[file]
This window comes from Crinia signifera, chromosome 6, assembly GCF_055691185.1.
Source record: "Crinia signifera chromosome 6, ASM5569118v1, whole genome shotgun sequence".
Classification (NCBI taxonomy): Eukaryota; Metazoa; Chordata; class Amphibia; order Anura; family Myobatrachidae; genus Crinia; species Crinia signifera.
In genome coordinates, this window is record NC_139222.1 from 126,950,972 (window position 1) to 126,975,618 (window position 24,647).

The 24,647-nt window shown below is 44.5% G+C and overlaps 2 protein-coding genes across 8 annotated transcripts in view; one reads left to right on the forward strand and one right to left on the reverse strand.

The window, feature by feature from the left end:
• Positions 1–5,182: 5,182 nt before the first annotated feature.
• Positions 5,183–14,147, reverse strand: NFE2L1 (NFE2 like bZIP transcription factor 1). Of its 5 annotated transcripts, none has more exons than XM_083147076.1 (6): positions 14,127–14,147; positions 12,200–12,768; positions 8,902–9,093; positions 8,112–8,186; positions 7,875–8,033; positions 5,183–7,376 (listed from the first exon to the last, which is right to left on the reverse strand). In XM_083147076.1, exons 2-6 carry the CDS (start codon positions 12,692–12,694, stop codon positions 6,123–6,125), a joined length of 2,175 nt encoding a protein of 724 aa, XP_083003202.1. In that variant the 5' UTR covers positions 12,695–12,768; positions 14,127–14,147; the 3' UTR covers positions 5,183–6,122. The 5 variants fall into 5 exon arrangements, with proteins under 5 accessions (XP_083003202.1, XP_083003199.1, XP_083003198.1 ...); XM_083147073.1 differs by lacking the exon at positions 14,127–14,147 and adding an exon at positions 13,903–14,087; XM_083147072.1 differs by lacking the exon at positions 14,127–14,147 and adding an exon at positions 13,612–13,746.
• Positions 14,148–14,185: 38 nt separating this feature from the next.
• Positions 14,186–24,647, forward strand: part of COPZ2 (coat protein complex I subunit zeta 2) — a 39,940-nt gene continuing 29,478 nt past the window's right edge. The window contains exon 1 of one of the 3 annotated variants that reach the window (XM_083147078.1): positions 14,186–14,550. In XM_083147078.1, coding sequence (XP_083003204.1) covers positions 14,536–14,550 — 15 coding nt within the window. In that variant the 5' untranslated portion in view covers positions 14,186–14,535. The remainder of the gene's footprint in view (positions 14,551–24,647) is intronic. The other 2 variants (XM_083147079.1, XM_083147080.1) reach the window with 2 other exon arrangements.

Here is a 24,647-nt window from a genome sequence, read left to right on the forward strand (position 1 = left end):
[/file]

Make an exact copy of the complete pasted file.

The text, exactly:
This window comes from Crinia signifera, chromosome 6, assembly GCF_055691185.1.
Source record: "Crinia signifera chromosome 6, ASM5569118v1, whole genome shotgun sequence".
Classification (NCBI taxonomy): Eukaryota; Metazoa; Chordata; class Amphibia; order Anura; family Myobatrachidae; genus Crinia; species Crinia signifera.
In genome coordinates, this window is record NC_139222.1 from 126,950,972 (window position 1) to 126,975,618 (window position 24,647).

The 24,647-nt window shown below is 44.5% G+C and overlaps 2 protein-coding genes across 8 annotated transcripts in view; one reads left to right on the forward strand and one right to left on the reverse strand.

The window, feature by feature from the left end:
• Positions 1–5,182: 5,182 nt before the first annotated feature.
• Positions 5,183–14,147, reverse strand: NFE2L1 (NFE2 like bZIP transcription factor 1). Of its 5 annotated transcripts, none has more exons than XM_083147076.1 (6): positions 14,127–14,147; positions 12,200–12,768; positions 8,902–9,093; positions 8,112–8,186; positions 7,875–8,033; positions 5,183–7,376 (listed from the first exon to the last, which is right to left on the reverse strand). In XM_083147076.1, exons 2-6 carry the CDS (start codon positions 12,692–12,694, stop codon positions 6,123–6,125), a joined length of 2,175 nt encoding a protein of 724 aa, XP_083003202.1. In that variant the 5' UTR covers positions 12,695–12,768; positions 14,127–14,147; the 3' UTR covers positions 5,183–6,122. The 5 variants fall into 5 exon arrangements, with proteins under 5 accessions (XP_083003202.1, XP_083003199.1, XP_083003198.1 ...); XM_083147073.1 differs by lacking the exon at positions 14,127–14,147 and adding an exon at positions 13,903–14,087; XM_083147072.1 differs by lacking the exon at positions 14,127–14,147 and adding an exon at positions 13,612–13,746.
• Positions 14,148–14,185: 38 nt separating this feature from the next.
• Positions 14,186–24,647, forward strand: part of COPZ2 (coat protein complex I subunit zeta 2) — a 39,940-nt gene continuing 29,478 nt past the window's right edge. The window contains exon 1 of one of the 3 annotated variants that reach the window (XM_083147078.1): positions 14,186–14,550. In XM_083147078.1, coding sequence (XP_083003204.1) covers positions 14,536–14,550 — 15 coding nt within the window. In that variant the 5' untranslated portion in view covers positions 14,186–14,535. The remainder of the gene's footprint in view (positions 14,551–24,647) is intronic. The other 2 variants (XM_083147079.1, XM_083147080.1) reach the window with 2 other exon arrangements.

Here is a 24,647-nt window from a genome sequence, read left to right on the forward strand (position 1 = left end):